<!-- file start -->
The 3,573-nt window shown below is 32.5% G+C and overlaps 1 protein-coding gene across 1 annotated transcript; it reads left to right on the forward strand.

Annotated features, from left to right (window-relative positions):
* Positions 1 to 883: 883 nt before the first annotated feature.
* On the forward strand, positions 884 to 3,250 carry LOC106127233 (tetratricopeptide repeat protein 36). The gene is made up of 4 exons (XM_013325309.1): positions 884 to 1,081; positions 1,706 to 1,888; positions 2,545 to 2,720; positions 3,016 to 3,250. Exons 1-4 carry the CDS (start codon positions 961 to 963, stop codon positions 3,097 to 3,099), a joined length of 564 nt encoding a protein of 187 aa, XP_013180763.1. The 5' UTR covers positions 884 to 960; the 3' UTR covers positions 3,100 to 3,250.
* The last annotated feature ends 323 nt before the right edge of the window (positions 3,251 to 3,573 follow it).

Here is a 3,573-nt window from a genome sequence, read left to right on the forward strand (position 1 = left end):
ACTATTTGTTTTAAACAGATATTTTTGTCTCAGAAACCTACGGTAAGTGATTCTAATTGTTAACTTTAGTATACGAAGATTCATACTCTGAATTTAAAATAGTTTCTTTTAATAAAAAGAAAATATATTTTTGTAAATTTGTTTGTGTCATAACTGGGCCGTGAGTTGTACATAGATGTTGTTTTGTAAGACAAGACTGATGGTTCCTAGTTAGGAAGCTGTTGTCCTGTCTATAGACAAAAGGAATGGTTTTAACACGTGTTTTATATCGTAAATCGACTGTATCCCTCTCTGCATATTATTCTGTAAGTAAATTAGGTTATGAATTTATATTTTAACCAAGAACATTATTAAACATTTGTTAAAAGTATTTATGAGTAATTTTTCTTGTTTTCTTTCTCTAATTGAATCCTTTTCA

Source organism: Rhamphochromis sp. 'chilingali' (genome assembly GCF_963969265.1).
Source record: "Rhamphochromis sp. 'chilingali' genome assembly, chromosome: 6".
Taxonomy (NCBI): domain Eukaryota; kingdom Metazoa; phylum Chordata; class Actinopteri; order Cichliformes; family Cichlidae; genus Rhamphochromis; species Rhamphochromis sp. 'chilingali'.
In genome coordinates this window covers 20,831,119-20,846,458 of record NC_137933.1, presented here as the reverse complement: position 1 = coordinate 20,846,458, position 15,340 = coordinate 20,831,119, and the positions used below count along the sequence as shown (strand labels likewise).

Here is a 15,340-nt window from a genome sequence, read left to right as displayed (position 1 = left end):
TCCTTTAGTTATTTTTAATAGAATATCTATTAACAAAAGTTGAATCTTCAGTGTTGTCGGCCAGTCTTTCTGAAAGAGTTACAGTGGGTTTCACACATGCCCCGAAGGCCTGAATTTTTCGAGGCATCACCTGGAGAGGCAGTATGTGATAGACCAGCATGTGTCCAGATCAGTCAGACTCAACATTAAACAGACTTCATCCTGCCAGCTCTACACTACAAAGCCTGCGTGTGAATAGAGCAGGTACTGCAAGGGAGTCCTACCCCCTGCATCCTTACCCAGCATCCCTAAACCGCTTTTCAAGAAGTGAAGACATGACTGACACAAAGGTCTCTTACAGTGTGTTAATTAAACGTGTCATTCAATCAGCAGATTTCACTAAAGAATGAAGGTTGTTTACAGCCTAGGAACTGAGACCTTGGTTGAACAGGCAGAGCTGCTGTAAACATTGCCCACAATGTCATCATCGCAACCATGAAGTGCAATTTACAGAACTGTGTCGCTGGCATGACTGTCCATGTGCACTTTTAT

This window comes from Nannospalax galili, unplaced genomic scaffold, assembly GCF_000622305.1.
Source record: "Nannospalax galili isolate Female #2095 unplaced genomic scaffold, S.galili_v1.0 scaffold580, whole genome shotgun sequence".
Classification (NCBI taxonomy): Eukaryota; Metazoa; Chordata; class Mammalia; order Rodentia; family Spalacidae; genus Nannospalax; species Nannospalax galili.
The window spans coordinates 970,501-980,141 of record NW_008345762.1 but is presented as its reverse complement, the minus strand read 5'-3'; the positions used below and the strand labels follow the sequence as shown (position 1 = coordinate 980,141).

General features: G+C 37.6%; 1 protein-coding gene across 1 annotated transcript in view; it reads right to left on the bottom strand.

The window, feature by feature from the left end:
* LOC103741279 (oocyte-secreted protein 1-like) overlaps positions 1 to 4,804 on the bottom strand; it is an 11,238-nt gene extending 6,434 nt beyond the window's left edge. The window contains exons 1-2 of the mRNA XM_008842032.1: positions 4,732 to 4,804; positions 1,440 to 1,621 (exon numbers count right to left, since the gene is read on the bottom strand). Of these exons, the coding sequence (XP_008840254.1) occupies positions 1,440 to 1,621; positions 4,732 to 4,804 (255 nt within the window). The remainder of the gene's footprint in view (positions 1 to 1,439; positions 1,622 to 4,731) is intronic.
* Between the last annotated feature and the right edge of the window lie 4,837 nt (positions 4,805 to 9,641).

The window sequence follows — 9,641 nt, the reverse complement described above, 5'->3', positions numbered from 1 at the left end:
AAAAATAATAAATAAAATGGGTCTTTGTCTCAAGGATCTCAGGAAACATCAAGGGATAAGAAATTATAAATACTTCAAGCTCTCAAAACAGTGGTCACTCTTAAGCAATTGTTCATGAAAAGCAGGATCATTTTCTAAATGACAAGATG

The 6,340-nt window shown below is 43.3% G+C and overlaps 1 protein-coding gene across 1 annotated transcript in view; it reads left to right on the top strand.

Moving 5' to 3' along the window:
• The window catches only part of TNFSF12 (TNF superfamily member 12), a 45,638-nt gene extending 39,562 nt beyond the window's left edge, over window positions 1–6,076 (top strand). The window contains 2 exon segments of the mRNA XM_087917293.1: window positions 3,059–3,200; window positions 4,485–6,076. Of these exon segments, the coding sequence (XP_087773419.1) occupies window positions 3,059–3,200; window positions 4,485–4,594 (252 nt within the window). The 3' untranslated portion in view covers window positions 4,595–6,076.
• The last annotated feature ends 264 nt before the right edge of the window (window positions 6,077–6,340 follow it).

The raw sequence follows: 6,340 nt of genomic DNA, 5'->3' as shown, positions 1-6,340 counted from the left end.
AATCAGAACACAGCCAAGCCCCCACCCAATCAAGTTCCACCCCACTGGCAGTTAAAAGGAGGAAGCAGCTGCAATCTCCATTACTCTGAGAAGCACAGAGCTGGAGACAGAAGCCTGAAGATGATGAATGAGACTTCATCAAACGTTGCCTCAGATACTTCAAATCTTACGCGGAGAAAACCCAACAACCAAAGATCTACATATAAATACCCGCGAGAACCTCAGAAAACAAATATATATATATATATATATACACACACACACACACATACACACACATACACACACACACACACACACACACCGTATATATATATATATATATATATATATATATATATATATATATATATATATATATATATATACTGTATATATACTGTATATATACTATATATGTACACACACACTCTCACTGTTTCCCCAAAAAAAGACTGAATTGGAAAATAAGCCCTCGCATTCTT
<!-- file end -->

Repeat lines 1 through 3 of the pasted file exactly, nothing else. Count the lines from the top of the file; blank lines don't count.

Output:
The 3,573-nt window shown below is 32.5% G+C and overlaps 1 protein-coding gene across 1 annotated transcript; it reads left to right on the forward strand.

Annotated features, from left to right (window-relative positions):
* Positions 1 to 883: 883 nt before the first annotated feature.